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The late Angie Kensinger. Kensinger, the longtime coach at the St. John’s School in Houston and a beloved figure in the lacrosse world, died in a plane crash on April 22.

Courtesy: St. John's School

Lacrosse: As NCAA Tournament begins, Wildcats inspired by memory of beloved Texas high school coach

May 11, 2019


Lacrosse


It was impossible to watch last Sunday’s Big Ten Tournament final between No. 1 Maryland and No. 5 Northwestern without noticing the pigeon.

The bird stayed on the field for the entire game, flying around, fluttering in the faces of players and even perching atop the Wildcats’ goal. It became a hashtag on Instagram: #LaxPigeon. It became, jokingly, an excuse, as the Terrapins lacrosse Twitter account posted a score update when NU was up 15-9 in the second half with the kicker “We blame the pigeon.”

In the heat of the team’s biggest game of the season, coach Kelly Amonte Hiller found senior defender Nell Copeland on the sideline and pointed toward the bird.

“Nell, that’s Coach K!”

Coach K was Angie Kensinger, the longtime head girls lacrosse coach at the St. John’s School in Houston, the alma mater of Copeland and three other current Cats. Kensinger and her husband, Stuart, died in a plane crash in Texas on April 22, and two weeks later, hearts around the lacrosse world were still heavy.

Copeland knew exactly what Amonte Hiller meant. She had been guarding a Maryland player when the bird flew between them, forcing her opponent to drop the ball, and was convinced that its presence was more than just a coincidence. Lindsey McKone, a junior attacker and a 2016 St. John’s graduate, swore the bird was “Coach K, Mr. Coach K, or both of them.”

“The facilities person at Hopkins, when I was coming out of halftime onto the field, she was like, ‘We’re really trying to get that bird off the field for you guys,’” Amonte Hiller said. “I go, ‘Don’t get that bird off the field! That bird’s with us.’”

The pigeon stayed on the field until the very end of the game, when the final horn sounded and NU claimed its first win over Maryland in seven years, and its first-ever Big Ten title. It was a milestone moment in the program’s history, and the pigeon, the Cats insisted, was a part of it — a sign, McKone said, that someone was looking down on them.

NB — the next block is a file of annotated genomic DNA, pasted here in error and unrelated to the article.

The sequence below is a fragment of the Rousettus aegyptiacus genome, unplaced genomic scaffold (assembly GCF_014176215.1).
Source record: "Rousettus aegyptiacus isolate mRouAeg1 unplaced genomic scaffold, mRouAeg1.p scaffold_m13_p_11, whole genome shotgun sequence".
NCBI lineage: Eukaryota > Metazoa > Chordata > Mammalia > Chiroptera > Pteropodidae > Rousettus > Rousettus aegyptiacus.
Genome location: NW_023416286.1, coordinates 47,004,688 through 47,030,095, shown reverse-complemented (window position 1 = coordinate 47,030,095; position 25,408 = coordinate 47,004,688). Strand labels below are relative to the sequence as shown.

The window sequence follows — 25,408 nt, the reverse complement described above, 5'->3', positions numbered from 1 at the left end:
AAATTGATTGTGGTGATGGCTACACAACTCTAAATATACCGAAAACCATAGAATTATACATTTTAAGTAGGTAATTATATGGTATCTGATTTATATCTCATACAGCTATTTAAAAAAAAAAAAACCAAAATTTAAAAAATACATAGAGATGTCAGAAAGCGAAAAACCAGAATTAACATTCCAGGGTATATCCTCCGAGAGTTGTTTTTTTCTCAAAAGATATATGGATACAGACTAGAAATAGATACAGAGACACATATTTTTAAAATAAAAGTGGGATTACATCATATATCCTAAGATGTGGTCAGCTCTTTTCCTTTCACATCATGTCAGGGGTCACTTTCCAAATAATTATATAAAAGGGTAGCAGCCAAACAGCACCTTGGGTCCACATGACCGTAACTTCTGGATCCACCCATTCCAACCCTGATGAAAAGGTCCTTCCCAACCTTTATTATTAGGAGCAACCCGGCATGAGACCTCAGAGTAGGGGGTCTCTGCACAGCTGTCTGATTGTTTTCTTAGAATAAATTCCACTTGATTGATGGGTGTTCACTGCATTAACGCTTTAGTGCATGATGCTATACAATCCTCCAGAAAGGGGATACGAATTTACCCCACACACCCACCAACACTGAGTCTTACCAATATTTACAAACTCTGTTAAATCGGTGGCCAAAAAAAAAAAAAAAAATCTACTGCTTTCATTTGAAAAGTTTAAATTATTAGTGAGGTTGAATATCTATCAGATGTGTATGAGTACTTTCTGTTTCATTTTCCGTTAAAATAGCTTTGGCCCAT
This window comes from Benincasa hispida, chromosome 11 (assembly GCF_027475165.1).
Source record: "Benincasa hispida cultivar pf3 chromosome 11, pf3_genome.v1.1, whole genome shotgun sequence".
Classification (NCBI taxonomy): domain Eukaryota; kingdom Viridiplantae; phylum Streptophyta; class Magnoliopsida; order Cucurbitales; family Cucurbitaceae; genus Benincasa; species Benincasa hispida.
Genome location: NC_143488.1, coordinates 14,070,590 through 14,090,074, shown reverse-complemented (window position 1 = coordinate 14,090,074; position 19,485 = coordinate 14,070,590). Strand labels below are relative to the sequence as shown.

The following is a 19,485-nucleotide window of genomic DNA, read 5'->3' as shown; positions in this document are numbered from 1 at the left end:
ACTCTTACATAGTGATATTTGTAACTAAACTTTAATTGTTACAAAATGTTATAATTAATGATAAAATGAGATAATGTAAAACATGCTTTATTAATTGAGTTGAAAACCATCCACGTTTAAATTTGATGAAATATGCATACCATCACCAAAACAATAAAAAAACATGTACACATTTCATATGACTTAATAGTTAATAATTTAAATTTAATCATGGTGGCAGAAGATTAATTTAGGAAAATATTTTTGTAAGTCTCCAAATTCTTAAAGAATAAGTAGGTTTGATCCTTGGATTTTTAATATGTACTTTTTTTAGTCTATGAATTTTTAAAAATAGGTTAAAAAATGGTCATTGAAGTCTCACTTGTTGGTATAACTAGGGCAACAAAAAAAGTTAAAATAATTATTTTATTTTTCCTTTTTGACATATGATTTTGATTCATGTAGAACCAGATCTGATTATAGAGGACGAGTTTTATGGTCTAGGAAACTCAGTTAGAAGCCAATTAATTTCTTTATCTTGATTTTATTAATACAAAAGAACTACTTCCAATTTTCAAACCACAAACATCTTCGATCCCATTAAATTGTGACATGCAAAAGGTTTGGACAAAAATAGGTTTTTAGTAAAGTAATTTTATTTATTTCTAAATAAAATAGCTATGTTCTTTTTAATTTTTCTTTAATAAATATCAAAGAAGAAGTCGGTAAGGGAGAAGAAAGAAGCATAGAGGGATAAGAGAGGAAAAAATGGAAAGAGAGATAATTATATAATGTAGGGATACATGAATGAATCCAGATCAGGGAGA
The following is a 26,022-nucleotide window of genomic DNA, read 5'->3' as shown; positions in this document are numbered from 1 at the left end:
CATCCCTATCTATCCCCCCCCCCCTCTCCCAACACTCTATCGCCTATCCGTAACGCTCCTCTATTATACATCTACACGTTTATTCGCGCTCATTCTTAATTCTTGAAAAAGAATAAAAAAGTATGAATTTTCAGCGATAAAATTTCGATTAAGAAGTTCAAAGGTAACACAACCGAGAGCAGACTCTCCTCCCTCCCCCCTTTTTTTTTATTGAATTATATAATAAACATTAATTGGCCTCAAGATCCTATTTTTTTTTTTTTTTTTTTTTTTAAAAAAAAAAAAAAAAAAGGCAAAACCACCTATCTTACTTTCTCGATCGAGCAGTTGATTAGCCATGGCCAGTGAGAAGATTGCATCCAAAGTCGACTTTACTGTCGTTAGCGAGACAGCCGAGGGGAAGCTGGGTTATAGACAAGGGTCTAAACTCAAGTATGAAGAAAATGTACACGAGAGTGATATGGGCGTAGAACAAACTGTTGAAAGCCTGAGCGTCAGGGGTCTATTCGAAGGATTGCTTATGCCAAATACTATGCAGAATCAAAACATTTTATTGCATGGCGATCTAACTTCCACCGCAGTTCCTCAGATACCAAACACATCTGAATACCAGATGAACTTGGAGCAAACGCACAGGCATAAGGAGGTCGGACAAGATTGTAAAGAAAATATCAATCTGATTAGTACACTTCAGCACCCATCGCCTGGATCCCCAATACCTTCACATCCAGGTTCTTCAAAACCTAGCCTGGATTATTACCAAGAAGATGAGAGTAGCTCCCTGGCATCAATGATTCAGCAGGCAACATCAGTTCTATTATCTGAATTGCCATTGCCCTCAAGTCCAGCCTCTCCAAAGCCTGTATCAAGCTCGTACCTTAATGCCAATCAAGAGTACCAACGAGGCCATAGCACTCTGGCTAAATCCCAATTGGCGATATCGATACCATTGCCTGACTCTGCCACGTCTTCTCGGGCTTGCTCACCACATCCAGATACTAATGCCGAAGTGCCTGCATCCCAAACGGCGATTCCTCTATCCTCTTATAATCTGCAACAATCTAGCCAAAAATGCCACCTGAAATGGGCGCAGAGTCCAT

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In more than 20 years coaching at St. John’s, Kensinger won 11 conference and 12 state championships, all while successfully guiding dozens of players into the college ranks. In the past eight years, she’d sent five players from St. John’s to NU — Jessica Carroll, who played for the Cats from 2012 to 2015, and current players McKone, Nell Copeland, sophomore defender Carson Copeland and sophomore midfielder Kate Copeland.

Courtesy: St. John’s School
St. John’s celebrates its 2015 Texas Girls High School Lacrosse League Championship. Current Wildcats Lindsey McKone, Nell Copeland, Carson Copeland and Kate Copeland all played on this team.

“She wasn’t trying to get us to go to Northwestern for glory or anything or to make her look like this coach who sent multiple girls to play at one of the top programs in the country,” Nell Copeland said. “She wanted what was best for us.”

In Texas, a state where an East Coast-centric sport like lacrosse was still growing, Kensinger was a pioneer.

Amonte Hiller first encountered Kensinger when recruiting Dallas native and eventual NU star Taylor Thornton. At the time, Kensinger ran the lone girls lacrosse club team in Texas with Thornton’s high school coach and Amonte Hiller’s former college teammate, Patty Wick. As NU began to recruit more and more in the Lone Star State — even playing a game at Cowboys Stadium in 2011 against William and Mary — Amonte Hiller’s relationship with Kensinger grew.

“The biggest thing that I was struck with, as a college coach, is just really how, no matter if it was one of her kids or like someone that didn’t play for her, she was just so genuinely trying to help the kids from the Texas area get to play in college,” Amonte Hiller said. “She was really into developing people and getting them to find their niche and their passions and their strengths inside themselves.”

Kensinger’s relationship with the NU program didn’t stop when the recruiting process ended. She co-ran one of Amonte Hiller’s camps in Houston, and made numerous trips to Evanston — including a handful this season — to watch the Cats.

She had followed the team’s success this year, her former players said, always texting them after games to tell them how proud she was of what they’d been able to accomplish, and how excited she was to keep watching.

Amonte Hiller recalled hearing how after NU clinched top-10 wins over Michigan and Notre Dame in April, Kensinger talked with McKone’s mother, full of excitement about the direction in which the Cats’ season was heading.

“They had just been talking on the phone, and (Kensinger) said that she booked hotels for the Final Four, just in case,” Amonte Hiller said. “That just speaks to her link to the program. She was like family.”